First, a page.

Integration clauses generally permit contracting parties to limit future contractual disputes to issues relating to the reciprocal obligations expressly set forth in the executed document. KN Energy, Inc. v. Great Western Sugar Co., 698 P.2d 769 (Colo.1985). See Moore v. Georgeson, 679 P.2d 1099 (Colo.App.1983). Thus the terms of a contract intended to represent a final and complete integration of the parties' agreement are enforceable and parol evidence offered to establish the existence of prior or contemporaneous agreements is inadmissible to vary the terms of such contract. *73 Sentinel Acceptance Corp. v. Colgate, 162 Colo. 64, 66, 424 P.2d 380, 382 (1967). However, as we have noted, claims of negligent misrepresentation are based not on principles of contractual obligation but on principles of duty and reasonable conduct. Cosmopolitan Homes, Inc., 663 P.2d at 1043. The parol evidence rule does not bar the admission of evidence to establish tort claims not specifically prohibited by the terms of an agreement. Agristor Leasing v. A.O. Smith Harvestore Prods., Inc., 869 F.2d 264 (6th Cir.1989) (general release of claims clause ineffective to bar claims of fraud and misrepresentation in the inducement). See Formento v. Encanto Bus. Park, 154 Ariz. 495, 744 P.2d 22 (App.1987). We recognized this distinction in Bill Dreiling Motor Co., wherein we concluded that the parol evidence rule applicable to contract disputes had no force in a tort action alleging fraudulent misrepresentation in the inducement to execute an agreement. See also Lembke Plumbing & Heating, 148 Colo. 334, 366 P.2d 673.
Many other courts have also concluded that the mere presence of a general integration clause in an agreement does not bar a claim for negligent or fraudulent misrepresentation. Agristor Leasing v. Saylor, 803 F.2d 1401 (6th Cir.1986); Moffatt Enters., Inc. v. Borden, Inc., 807 F.2d 1169 (3d Cir.1986) (applying Pennsylvania law); Formento, 154 Ariz. 495, 744 P.2d 22; Martens Chevrolet, Inc. v. Seney, 292 Md. 328, 439 A.2d 534 (1982); Gilliland v. Elmwood Property, 301 S.C. 295, 391 S.E.2d 577 (1990). See also Restatement § 552C comment b (code and contract defenses are inapplicable in tort action); A. Corbin, Contracts § 580 (1989 Supp.); W. Keeton, D. Dobbs, R. Keeton & D. Owen, Prosser and Keeton on the Law of Torts § 110 (5th ed. 1984). We conclude that a general integration clause does not effect a waiver of a claim of negligent misrepresentation not specifically prohibited by the terms of the agreement. The general language of the integration provisions of the purchase agreements here at issue does not specifically preclude negligent misrepresentation claims.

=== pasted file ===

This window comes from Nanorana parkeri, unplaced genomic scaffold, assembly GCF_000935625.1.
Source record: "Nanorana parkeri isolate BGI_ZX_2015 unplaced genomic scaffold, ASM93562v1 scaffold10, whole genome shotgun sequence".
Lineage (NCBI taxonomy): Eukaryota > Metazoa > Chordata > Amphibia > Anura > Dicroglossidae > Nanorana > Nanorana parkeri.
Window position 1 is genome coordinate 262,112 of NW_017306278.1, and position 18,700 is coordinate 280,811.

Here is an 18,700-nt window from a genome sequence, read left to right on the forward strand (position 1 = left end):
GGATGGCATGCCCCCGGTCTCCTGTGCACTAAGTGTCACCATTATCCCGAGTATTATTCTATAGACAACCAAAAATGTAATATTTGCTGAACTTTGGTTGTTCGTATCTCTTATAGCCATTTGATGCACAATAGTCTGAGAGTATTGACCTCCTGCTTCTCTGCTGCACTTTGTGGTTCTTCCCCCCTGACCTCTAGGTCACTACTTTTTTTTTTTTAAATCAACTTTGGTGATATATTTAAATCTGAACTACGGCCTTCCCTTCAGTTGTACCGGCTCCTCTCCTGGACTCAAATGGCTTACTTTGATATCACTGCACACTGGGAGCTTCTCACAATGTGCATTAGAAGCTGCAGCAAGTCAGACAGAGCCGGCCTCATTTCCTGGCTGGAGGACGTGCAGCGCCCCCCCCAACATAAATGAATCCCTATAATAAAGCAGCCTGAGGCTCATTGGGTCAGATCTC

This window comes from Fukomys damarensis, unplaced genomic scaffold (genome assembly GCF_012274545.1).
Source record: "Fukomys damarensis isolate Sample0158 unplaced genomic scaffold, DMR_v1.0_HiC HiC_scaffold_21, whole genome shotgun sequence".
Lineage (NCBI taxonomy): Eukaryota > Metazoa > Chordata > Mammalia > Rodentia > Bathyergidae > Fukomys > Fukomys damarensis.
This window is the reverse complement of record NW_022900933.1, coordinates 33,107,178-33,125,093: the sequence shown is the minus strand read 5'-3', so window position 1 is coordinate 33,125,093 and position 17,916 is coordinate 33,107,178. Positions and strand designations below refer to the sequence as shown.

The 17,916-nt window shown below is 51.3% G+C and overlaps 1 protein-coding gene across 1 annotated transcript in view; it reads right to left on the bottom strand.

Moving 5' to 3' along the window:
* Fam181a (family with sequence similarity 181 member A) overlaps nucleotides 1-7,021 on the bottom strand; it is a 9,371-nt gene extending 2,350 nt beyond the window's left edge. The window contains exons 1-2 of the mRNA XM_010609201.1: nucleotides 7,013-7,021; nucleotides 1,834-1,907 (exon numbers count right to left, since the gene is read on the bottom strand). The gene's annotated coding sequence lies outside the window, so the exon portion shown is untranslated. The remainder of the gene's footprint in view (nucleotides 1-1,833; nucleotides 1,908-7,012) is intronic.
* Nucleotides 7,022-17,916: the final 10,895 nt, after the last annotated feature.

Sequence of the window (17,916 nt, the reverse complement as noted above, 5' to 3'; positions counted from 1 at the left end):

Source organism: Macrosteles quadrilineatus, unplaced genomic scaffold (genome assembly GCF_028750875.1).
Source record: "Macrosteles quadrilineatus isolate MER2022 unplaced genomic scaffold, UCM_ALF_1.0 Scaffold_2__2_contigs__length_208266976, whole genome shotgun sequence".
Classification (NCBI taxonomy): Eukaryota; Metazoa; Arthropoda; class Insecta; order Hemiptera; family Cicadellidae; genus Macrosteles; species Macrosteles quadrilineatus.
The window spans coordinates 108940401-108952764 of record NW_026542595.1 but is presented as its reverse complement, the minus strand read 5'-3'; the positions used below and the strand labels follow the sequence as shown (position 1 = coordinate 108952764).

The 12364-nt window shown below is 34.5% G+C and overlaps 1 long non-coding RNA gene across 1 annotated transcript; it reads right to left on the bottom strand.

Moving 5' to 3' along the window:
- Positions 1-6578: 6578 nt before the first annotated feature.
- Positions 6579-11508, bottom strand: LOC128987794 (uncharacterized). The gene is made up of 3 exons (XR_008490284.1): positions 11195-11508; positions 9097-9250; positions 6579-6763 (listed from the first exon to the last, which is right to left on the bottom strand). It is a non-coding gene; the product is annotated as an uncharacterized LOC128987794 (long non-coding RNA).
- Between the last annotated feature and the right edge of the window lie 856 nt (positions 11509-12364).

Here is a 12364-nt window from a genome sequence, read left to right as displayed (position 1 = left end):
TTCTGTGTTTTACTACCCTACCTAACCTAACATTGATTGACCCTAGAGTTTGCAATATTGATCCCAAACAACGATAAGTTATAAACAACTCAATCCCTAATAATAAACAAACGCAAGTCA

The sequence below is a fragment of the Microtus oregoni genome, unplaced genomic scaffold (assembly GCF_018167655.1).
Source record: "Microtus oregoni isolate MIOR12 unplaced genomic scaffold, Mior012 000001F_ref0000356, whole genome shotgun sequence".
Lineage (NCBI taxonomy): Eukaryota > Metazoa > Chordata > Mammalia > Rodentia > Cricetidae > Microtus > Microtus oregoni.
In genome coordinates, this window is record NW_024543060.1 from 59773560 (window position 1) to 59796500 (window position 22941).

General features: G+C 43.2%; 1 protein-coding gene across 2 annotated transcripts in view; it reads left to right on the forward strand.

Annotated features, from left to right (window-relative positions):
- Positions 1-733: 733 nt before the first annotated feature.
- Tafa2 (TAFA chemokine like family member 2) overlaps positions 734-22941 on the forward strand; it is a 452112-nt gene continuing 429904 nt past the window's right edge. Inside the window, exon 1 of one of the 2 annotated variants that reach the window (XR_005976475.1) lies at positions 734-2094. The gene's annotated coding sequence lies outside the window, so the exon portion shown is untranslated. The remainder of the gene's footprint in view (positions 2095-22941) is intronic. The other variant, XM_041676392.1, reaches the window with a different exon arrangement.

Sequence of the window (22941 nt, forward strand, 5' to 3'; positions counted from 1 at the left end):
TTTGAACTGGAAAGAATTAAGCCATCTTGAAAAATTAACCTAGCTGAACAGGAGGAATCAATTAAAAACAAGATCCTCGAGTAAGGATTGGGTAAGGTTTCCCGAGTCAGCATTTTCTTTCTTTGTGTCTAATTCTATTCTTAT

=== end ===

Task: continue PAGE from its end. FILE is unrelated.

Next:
The policy of encouraging honesty and candor in contract negotiations, which policy is reflected in the recognition of an implied covenant of good faith and fair dealing, supports this result. The implied covenant of good faith and fair dealing would virtually be eliminated if a contracting party could escape liability for negligent conduct simply by inserting a general integration clause into the agreement. Martens Chevrolet, Inc. v. Seney, 292 Md. 328, 337 n. 7, 439 A.2d 534, 539-40 n. 7 (1982). As the court in Formento stated, "a seller should not be allowed to hide behind an integration clause to avoid the consequences of a misrepresentation, whether fraudulent or negligent." Formento, 154 Ariz. at 499, 744 P.2d at 26.
AOSHPI also asserts that the Kellers may not recover on their negligent misrepresentation claim because under section 552(1) they assumed the burden of establishing that AOSHPI was in the business of supplying information for the guidance of others in their business transactions with third parties and they failed to satisfy that burden of proof at trial. We do not accept AOSHPI's invitation to explore in the abstract this portion of section 552(1). The first certified question requests a determination of the effect of a contractual integration clause on the Kellers' negligent misrepresentation claim, not a determination of whether the Kellers established the elements of such claim. Furthermore, we are in no position in this certification proceeding to evaluate evidence contained in the record of the United States District Court trial proceedings.
We also reject AOSHPI's argument that claims of negligent misrepresentation should not be available in suits against manufacturers as opposed to suits against service providers or others in the business of providing information. There is no basis in principle to create a special shield encouraging manufacturers to make negligent misrepresentations of material fact in promoting purchases of their products.